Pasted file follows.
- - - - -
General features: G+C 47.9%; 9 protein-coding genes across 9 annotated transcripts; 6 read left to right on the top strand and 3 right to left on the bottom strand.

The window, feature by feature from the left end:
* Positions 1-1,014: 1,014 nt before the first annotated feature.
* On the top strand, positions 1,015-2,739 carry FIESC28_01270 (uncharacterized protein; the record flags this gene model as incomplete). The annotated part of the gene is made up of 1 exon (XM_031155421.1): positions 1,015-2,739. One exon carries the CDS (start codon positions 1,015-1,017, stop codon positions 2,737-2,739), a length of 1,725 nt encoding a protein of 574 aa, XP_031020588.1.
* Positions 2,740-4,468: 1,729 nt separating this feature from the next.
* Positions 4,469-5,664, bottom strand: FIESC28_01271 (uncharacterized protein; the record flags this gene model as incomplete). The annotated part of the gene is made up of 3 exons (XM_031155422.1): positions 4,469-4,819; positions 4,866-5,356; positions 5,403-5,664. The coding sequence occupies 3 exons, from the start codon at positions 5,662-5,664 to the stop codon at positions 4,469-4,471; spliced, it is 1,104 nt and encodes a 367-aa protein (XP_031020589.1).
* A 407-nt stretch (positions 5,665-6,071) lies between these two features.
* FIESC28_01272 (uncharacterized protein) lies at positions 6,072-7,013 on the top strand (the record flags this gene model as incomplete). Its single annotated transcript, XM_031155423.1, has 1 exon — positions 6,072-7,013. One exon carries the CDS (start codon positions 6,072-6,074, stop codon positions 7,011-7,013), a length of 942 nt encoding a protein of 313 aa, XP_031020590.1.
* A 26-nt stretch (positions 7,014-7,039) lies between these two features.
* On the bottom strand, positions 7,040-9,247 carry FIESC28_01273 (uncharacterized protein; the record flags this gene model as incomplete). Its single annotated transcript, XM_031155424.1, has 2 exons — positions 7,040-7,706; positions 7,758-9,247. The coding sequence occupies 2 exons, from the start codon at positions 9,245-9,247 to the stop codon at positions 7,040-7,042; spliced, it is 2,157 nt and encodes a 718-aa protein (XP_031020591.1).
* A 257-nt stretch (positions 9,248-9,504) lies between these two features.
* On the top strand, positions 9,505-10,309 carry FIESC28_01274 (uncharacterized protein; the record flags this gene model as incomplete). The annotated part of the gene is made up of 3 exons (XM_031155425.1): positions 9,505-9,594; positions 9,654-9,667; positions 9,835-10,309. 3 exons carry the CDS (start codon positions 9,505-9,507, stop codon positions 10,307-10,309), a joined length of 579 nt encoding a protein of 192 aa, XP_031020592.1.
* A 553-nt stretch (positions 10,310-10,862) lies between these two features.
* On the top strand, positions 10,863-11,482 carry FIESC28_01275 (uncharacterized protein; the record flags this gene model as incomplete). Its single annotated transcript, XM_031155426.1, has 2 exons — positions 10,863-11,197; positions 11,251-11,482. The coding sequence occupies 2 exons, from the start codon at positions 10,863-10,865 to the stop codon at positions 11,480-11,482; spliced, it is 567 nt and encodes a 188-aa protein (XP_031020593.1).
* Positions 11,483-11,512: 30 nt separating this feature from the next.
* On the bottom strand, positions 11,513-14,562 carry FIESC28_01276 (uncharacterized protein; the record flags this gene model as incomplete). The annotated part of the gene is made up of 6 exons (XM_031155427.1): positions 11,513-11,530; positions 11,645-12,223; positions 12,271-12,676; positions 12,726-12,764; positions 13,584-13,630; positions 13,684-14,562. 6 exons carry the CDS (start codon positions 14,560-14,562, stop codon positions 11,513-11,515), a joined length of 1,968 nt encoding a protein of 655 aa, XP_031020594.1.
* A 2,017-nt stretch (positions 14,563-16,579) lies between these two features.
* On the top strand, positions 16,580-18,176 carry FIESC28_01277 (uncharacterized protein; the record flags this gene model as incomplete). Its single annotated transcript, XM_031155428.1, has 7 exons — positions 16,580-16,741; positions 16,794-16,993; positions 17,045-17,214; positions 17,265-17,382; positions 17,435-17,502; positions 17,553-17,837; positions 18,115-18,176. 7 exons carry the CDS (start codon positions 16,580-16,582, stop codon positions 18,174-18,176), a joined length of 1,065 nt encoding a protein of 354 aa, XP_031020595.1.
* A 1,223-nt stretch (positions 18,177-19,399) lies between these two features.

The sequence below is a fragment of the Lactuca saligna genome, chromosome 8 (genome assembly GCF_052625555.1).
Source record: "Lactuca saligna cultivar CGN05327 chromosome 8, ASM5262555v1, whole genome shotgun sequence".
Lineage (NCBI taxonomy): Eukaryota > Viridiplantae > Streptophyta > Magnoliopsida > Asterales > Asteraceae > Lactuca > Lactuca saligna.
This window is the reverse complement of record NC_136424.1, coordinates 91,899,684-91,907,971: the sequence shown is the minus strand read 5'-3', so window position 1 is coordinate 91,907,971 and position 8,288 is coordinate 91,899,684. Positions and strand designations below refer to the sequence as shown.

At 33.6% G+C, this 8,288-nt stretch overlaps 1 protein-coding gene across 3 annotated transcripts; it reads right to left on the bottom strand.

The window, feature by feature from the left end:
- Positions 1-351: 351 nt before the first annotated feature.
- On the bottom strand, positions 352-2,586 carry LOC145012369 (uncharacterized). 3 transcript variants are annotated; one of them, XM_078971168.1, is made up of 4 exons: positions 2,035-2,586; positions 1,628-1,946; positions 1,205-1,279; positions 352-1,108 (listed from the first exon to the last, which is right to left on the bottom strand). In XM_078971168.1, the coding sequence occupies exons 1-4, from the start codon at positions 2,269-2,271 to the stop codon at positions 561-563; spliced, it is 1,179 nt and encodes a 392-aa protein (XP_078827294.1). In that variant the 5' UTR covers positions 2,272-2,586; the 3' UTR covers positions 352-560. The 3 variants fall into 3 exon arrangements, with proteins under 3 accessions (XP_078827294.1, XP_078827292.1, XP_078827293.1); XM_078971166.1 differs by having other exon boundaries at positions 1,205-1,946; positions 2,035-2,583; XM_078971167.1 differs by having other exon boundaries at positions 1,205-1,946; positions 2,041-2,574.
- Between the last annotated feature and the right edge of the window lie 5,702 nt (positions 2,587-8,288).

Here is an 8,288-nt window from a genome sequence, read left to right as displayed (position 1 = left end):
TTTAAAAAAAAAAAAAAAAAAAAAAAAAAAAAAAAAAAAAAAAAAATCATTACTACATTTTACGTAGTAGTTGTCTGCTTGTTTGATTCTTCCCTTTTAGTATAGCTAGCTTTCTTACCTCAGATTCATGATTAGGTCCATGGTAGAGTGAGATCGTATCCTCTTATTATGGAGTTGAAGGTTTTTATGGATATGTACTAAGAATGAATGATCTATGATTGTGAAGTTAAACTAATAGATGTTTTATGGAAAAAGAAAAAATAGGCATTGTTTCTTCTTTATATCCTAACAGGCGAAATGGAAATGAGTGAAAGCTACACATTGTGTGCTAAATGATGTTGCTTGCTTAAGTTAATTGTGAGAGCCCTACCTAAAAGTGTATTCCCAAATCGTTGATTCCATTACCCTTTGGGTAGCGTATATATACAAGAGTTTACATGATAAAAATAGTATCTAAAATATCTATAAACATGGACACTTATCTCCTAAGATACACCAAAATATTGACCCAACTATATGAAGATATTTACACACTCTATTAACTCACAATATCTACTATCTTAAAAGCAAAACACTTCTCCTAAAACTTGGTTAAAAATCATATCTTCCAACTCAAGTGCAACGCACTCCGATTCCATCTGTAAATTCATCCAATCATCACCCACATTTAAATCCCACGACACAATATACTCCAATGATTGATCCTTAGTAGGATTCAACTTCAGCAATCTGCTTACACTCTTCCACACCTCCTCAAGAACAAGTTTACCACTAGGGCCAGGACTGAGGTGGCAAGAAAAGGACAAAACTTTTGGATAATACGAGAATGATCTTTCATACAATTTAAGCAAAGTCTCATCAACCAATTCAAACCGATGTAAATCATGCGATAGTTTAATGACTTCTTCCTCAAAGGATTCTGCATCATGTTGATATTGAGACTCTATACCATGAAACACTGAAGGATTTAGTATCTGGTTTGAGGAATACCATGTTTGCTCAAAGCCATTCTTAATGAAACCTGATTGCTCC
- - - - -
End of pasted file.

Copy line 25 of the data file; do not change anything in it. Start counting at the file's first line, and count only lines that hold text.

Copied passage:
The window, feature by feature from the left end: